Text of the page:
Oracle Developers
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Oracle Developers

The FaaScination with Oracle Functions

Oracle offers a Functions as a Service (FaaS) in the Oracle cloud. It is named Oracle Functions.

Oracle Functions is based on an open source project named Fn Project.

So Oracle Functions has the Fn Project as its core.

Oracle Functions and the Cloud Shell

In setting up Oracle Functions, it is possible to setup from your workstation. However, there is a significant amount of installation required.

For this reason, for evaluation purposes, the easiest way to get started with the Oracle Functions service is to setup via the console and the Cloud Shell.

These instructions detais 4 steps in setting up Oracle Functions. The full instructions to set up Oracle Functions are here:

What follows below is just a summary, with a tip or two along the way, to give you an idea of how easy it is to setup Oracle Functions.

1. Set up your tenancy for Oracle Functions

In this stage you will setup the groups, users, and compartment. You’ll also create a VCN and a subnet, then a policy.

Everything is explained in the full instructions.

After setting up the tenancy for Oracle Functions, the next step is to create an application.

2. Create an application via the console

In this step you get to create an application.

From the menu Developer Services, choose Functions, and then you’ll be given an opportunity to create a HelloWorld app. As an example, we’ll choose a name of our app to be ‘myFirstFunctionsApplication’.

Later, the function will be placed in this application.

3. Finish the setup in the Cloud Shell environment

Now that the application has been created, the console will now guide us for the instructions to come next.

The instructions are actually customised, for our tenancy, and listed in the ‘Getting Started’ page of the application. Most of the instructions are for execution in the Cloud Shell.

So the first step is to create a shell session in the browser by clicking on ‘Launch Cloud Shell’.

After several seconds, the Cloud Shell command prompt will appear.

Now from here on, you simply copy the commands shown on the page, and and paste them into the Cloud Shell.

One of the tasks is to provide a prefix name for an Oracle Cloud Infrastructure Docker registry.

Important — the prefix name you define must have all characters as lowercase.

You’ll also be required to generate a token, which you need to record for later reference. This token will be used to login to a Docker registry to download the java image (ie Hello-java).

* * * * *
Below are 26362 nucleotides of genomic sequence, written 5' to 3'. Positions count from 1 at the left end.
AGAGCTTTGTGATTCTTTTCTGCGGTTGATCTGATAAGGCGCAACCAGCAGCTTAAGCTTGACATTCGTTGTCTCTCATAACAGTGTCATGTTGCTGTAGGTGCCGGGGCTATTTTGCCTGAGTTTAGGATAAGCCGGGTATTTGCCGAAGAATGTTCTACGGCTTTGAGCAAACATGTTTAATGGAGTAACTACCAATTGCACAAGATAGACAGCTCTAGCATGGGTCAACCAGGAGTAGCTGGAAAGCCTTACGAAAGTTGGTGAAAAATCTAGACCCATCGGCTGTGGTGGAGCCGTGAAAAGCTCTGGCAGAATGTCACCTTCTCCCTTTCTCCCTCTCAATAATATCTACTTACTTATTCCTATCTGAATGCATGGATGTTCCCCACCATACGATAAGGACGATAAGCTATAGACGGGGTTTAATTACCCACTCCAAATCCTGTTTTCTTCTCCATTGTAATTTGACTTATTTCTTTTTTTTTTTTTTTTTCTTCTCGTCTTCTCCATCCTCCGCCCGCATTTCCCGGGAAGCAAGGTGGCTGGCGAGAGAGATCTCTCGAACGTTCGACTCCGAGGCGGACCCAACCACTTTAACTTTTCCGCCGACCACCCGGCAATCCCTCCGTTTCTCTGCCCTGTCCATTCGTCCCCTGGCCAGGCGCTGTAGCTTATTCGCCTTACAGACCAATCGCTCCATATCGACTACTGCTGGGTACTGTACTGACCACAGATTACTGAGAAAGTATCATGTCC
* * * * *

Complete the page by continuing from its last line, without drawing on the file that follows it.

4. Create, deploy, and invoke your function

Now there are just 4 tasks remaining:

  • Generate a ‘hello-world’ boilerplate function.
  • Switch into the generated directory.
  • Deploy your function.
  • Invoke your function

The hello-java function (inside the myFirstFunctionsApplication) will be invoked as follows:

fn invoke myFirstFunctionsApplication hello-java

If all is well, then you’ll receive the output of ‘Hello, world!’.

Then you can pass in customised text to the application:

echo -n 'John' | fn invoke myFirstFunctionsApplication hello-java

Now you’ll receive the output of ‘Hello, John!’.

From here, you can inspect the code that is run by the function by launching the in-built code editor from the console. (See the icon highlighted in yellow below.)

Using the code editor, you can inspect the function configuration file.

Also via the code editor, you can inspect the source code of the function.

That’s the full setup.

For evaluation purposes, everything is available through the console, the Cloud shell, and the code editor.

If you’re curious about the goings-on of Oracle Developers in their natural habitat, come join us on our public Slack channel! We don’t mind being your fish bowl 🐠

Paul Guerin has presented at some of the world’s leading Oracle conferences, including Oracle Open World 2013. Since 2015, his work has been featured in the IOUG Best Practices Tip Booklet, and in publications from AUSOUG, Oracle Technology Network, Quest, and Oracle Developers (Medium). In 2019, he was awarded as a most valued contributor for the My Oracle Support Community. He continues to be a participant of the Oracle ACE program.



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